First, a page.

These publications put their stories above their readers. But without readers, the best story is as good as a blank page. Readers, it turns out, want different things than they did fifty or even ten years ago.
The necessities of print submission and distribution created, over decades, an entrenched sense of hierarchy, that good stories logically move from writer up to editor and back down to reader. But readers, with new online practices introduced by other media and applied to everyday life, expect a conversation with the people whose work they read. They expect a feedback loop. They expect access to literature.
This should be a golden age of literary journals. And it is, for some larger forward-looking publications. McSweeney’s, the New Yorker, Tin House, and others have found compatibility between financial sustainability and what my old boss Henry Jenkins calls “spreadability”, removing barriers to sharing content so that fans can build communities around that content.
Successful literary publications know that obscurity is the shortest path to failure.
Read more here.
The Reader magazine has been around for over ten years and has always been passionate about books and reading. In issue 35 it gets serious about its mission. Entitled ‘Starting the Reading Revolution’ this issue contains a special editorial by Philip Davis, who writes ‘This is not simply a magazine any more, it is a campaign’.
Also in this issue:
New poetry by Les Murray, Connie Bensley and Tom Paulin; and John Greening writes the latest in our ‘Poet on His Work’ series
New fiction by Frank Cottrell Boyce and Richard Flanagan
Essays by Catherine Pickstock on Tracey Emin, and Paul Kingsnorth of the Dark Mountain Project on the myths and stories that threaten our world
The Reader Gets Angry a searing indictment of teacher-training in this country from Gabriella Gruder-Poni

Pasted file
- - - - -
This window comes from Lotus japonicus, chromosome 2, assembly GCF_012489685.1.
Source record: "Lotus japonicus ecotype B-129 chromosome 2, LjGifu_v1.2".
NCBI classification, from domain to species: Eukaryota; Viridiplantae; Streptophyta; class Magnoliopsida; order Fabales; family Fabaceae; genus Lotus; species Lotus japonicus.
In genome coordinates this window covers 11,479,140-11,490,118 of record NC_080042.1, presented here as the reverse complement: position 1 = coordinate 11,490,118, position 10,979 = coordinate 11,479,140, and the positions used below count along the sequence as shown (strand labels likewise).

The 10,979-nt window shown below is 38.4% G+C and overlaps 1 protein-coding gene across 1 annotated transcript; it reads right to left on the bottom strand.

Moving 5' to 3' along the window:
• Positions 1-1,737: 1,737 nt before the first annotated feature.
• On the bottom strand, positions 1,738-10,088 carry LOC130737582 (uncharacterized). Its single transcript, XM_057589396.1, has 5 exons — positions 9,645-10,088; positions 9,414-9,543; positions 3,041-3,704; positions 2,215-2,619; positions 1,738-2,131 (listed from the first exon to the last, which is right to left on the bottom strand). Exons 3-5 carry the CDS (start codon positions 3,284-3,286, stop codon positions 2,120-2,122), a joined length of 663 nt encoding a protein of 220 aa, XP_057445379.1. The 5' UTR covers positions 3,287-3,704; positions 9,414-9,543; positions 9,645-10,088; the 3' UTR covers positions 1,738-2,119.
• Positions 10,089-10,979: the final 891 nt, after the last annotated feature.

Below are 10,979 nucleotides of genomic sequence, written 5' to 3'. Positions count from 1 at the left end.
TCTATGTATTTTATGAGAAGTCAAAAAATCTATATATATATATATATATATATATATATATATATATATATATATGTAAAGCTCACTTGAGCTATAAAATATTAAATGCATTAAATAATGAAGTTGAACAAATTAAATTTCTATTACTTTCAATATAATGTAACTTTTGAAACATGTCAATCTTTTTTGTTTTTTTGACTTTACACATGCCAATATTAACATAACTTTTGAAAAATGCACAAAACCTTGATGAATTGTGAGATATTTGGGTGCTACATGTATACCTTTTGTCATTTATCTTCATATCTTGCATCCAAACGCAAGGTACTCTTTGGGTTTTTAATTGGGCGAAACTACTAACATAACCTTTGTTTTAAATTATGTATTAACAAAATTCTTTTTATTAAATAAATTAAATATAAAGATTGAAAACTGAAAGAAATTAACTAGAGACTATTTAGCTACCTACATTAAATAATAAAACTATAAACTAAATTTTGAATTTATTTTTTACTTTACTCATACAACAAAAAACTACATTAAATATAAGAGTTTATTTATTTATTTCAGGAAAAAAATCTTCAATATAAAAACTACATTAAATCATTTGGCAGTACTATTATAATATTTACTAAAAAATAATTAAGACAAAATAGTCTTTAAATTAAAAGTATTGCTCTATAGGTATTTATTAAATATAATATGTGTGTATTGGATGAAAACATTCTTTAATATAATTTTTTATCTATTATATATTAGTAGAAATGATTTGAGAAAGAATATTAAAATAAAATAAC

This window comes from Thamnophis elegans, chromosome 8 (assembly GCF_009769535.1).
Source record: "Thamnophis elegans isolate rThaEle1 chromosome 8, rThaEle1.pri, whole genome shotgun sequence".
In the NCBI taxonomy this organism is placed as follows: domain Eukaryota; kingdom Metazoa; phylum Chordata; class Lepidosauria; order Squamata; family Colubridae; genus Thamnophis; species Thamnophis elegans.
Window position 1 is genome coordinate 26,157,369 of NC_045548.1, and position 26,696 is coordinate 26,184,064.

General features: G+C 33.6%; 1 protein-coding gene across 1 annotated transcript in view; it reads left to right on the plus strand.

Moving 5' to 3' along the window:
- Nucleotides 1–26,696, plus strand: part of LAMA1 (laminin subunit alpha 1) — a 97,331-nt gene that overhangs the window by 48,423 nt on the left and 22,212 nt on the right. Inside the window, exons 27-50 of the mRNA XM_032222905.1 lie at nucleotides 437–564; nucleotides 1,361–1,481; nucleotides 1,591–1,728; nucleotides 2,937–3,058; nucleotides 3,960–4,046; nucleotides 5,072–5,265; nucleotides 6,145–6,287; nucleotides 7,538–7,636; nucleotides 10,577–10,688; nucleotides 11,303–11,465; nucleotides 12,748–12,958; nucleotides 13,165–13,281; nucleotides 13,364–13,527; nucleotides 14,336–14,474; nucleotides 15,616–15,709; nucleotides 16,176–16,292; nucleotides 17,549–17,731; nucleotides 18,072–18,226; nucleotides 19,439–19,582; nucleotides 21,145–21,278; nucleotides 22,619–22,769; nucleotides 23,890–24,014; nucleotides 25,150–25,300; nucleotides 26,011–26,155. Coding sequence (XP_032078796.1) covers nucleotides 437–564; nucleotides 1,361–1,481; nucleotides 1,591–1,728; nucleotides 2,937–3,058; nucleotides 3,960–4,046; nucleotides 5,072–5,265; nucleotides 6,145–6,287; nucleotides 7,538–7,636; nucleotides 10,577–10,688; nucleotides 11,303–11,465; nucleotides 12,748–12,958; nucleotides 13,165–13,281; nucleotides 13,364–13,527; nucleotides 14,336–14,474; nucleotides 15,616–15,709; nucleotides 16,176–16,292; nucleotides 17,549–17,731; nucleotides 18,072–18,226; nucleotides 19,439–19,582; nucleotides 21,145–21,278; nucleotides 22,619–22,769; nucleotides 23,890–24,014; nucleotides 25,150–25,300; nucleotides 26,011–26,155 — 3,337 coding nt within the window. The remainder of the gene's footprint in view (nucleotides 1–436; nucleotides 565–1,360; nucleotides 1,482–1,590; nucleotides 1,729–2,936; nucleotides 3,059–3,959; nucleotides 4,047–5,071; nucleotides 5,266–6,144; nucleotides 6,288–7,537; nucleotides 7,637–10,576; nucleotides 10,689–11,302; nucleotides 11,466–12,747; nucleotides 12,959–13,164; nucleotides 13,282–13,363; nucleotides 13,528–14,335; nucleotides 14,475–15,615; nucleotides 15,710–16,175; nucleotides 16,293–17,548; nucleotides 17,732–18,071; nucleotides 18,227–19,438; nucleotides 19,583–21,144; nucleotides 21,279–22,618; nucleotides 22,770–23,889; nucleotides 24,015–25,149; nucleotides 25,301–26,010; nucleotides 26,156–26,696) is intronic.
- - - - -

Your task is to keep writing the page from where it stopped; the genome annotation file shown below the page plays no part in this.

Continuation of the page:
Interview with Liverpool composer Kenneth Hesketh
Recommendations from Adam Phillips and Frank Cottrell Boyce
You can buy your copy of #35 here. Or subscribe here. Recent back issues of the magazine are available as a free download and on Scribd.com here.
via. The Reader Online
The Reader magazine issue 33 arrived earlier this week and it looks like another good issue. I’m looking forward to sitting down with it over the next few days. You can download issue 32 for nothing from here. Here’s the blurb for 33:
The first issue of 2009 includes new poetry by David Constantine, Gary Allen, Andrew McNeillie and Angela Leighton.
There is new fiction from Clive Sinclair and the conclusion of Mary Weston’s three-part story, ‘The Junction’;
Camille Paglia‘s writes on the poems that did not make it into her collection Break, Blow, Burn;
Jonathan Bate gives us a wonderful extract from his new Shakespeare biography, Soul of the Age and we publish an exclusive piece from Rana Dasgupta’s forthcoming book, Solo;
Plus, there’s a host of interesting pieces for ‘Reading Lives’, with Barnsley poet Ian McMillan writing letters to his younger self, Marshall Brooks connecting reading with canoeing, and Sue McGuin suggests what to read in a remote African village.